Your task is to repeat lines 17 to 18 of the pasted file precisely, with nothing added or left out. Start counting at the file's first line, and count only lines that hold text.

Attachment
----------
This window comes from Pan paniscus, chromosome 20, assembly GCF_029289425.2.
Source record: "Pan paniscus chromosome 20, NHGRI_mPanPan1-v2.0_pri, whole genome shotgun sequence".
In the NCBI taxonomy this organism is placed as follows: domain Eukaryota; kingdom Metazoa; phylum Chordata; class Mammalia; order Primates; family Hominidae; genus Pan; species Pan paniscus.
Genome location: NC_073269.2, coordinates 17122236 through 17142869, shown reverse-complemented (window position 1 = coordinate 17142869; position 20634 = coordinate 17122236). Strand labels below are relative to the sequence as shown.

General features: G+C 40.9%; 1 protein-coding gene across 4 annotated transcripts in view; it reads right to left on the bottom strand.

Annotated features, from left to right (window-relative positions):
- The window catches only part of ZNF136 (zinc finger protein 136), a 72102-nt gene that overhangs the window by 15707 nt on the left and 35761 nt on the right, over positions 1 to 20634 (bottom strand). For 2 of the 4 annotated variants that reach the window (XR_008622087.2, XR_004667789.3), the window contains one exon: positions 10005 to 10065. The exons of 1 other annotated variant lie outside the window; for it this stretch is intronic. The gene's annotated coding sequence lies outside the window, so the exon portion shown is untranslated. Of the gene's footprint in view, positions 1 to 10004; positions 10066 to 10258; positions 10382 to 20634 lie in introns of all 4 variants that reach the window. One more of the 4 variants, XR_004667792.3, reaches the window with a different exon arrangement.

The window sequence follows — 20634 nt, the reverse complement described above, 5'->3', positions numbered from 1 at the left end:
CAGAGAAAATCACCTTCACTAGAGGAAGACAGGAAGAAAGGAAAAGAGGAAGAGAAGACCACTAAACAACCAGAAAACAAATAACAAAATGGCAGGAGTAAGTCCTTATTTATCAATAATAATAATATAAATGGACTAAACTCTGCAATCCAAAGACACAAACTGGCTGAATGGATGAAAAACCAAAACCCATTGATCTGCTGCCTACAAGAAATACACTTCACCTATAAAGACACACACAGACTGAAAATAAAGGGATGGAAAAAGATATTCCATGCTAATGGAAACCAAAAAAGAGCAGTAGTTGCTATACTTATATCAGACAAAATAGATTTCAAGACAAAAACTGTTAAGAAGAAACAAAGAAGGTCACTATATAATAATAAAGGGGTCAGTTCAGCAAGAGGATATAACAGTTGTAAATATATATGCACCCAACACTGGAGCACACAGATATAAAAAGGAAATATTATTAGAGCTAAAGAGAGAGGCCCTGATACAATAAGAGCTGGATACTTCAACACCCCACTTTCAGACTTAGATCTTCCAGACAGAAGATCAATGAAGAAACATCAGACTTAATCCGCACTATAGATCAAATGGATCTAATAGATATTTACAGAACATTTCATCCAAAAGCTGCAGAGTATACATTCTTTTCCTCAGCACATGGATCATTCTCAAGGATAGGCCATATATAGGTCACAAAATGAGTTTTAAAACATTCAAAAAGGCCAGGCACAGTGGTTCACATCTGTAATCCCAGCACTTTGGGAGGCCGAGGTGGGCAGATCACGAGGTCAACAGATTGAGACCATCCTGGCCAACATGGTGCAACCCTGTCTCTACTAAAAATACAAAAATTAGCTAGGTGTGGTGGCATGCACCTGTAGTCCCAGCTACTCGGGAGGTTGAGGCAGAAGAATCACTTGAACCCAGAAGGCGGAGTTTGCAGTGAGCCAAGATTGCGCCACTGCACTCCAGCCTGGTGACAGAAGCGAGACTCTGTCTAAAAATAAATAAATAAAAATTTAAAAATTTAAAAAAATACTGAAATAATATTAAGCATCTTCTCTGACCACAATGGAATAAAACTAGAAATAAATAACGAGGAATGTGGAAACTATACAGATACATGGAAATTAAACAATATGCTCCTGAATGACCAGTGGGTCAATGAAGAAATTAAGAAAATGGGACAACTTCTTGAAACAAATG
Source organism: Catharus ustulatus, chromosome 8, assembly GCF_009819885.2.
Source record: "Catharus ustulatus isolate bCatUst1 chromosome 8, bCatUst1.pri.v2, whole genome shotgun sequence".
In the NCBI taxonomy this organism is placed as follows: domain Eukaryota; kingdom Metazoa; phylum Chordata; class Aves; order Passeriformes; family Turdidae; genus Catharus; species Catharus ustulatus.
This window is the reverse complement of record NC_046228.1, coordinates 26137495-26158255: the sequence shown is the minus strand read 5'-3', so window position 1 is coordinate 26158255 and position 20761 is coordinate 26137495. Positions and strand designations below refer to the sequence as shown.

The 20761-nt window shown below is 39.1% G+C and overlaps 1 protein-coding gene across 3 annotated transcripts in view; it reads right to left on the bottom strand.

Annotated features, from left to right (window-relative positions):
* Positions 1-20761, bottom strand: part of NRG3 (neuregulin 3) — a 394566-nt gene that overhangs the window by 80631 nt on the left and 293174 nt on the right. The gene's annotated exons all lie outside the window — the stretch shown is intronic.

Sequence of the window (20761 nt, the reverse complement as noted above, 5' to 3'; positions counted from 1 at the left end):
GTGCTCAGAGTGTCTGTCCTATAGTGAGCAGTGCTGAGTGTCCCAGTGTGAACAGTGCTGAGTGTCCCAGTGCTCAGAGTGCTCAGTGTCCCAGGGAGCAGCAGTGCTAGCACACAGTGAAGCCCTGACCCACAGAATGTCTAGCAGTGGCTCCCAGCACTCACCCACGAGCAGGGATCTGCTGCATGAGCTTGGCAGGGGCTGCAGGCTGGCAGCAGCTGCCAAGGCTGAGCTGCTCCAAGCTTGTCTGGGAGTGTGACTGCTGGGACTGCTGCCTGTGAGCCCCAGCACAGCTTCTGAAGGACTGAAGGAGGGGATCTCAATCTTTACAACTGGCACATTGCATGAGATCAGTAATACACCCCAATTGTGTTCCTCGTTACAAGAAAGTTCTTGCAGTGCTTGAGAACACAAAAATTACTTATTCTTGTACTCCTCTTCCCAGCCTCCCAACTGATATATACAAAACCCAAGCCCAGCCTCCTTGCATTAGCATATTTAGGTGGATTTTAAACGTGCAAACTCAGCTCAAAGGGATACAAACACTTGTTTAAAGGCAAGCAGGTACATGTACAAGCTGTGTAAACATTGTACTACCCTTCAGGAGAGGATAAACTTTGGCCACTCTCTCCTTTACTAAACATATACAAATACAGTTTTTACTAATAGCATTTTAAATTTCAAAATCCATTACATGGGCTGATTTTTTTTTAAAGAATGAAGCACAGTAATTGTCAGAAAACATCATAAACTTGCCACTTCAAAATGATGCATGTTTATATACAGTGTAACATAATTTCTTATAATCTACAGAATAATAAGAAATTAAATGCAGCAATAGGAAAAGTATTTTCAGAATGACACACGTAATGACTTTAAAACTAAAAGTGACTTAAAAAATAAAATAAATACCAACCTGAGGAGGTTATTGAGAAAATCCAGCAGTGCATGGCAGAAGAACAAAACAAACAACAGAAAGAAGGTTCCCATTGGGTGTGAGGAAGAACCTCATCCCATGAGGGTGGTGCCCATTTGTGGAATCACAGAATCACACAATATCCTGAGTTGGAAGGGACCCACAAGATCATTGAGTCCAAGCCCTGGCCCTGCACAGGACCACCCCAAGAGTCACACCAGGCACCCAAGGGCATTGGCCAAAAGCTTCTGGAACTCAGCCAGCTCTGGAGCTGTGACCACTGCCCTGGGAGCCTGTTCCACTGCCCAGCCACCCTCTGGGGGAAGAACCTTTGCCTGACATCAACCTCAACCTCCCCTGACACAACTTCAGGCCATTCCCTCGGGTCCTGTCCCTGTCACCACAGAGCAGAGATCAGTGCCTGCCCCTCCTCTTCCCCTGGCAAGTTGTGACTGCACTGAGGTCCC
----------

Sequence of the window (20761 nt, the reverse complement as noted above, 5' to 3'; positions counted from 1 at the left end):
GTGCTCAGAGTGTCTGTCCTATAGTGAGCAGTGCTGAGTGTCCCAGTGTGAACAGTGCTGAGTGTCCCAGTGCTCAGAGTGCTCAGTGTCCCAGGGAGCAGCAGTGCTAGCACACAGTGAAGCCCTGACCCACAGAATGTCTAGCAGTGGCTCCCAGCACTCACCCACGAGCAGGGATCTGCTGCATGAGCTTGGCAGGGGCTGCAGGCTGGCAGCAGCTGCCAAGGCTGAGCTGCTCCAAGCTTGTCTGGGAGTGTGACTGCTGGGACTGCTGCCTGTGAGCCCCAGCACAGCTTCTGAAGGACTGAAGGAGGGGATCTCAATCTTTACAACTGGCACATTGCATGAGATCAGTAATACACCCCAATTGTGTTCCTCGTTACAAGAAAGTTCTTGCAGTGCTTGAGAACACAAAAATTACTTATTCTTGTACTCCTCTTCCCAGCCTCCCAACTGATATATACAAAACCCAAGCCCAGCCTCCTTGCATTAGCATATTTAGGTGGATTTTAAACGTGCAAACTCAGCTCAAAGGGATACAAACACTTGTTTAAAGGCAAGCAGGTACATGTACAAGCTGTGTAAACATTGTACTACCCTTCAGGAGAGGATAAACTTTGGCCACTCTCTCCTTTACTAAACATATACAAATACAGTTTTTACTAATAGCATTTTAAATTTCAAAATCCATTACATGGGCTGATTTTTTTTTAAAGAATGAAGCACAGTAATTGTCAGAAAACATCATAAACTTGCCACTTCAAAATGATGCATGTTTATATACAGTGTAACATAATTTCTTATAATCTACAGAATAATAAGAAATTAAATGCAGCAATAGGAAAAGTATTTTCAGAATGACACACGTAATGACTTTAAAACTAAAAGTGACTTAAAAAATAAAATAAATACCAACCTGAGGAGGTTATTGAGAAAATCCAGCAGTGCATGGCAGAAGAACAAAACAAACAACAGAAAGAAGGTTCCCATTGGGTGTGAGGAAGAACCTCATCCCATGAGGGTGGTGCCCATTTGTGGAATCACAGAATCACACAATATCCTGAGTTGGAAGGGACCCACAAGATCATTGAGTCCAAGCCCTGGCCCTGCACAGGACCACCCCAAGAGTCACACCAGGCACCCAAGGGCATTGGCCAAAAGCTTCTGGAACTCAGCCAGCTCTGGAGCTGTGACCACTGCCCTGGGAGCCTGTTCCACTGCCCAGCCACCCTCTGGGGGAAGAACCTTTGCCTGACATCAACCTCAACCTCCCCTGACACAACTTCAGGCCATTCCCTCGGGTCCTGTCCCTGTCACCACAGAGCAGAGATCAGTGCCTGCCCCTCCTCTTCCCCTGGCAAGTTGTGACTGCACTGAGGTCCC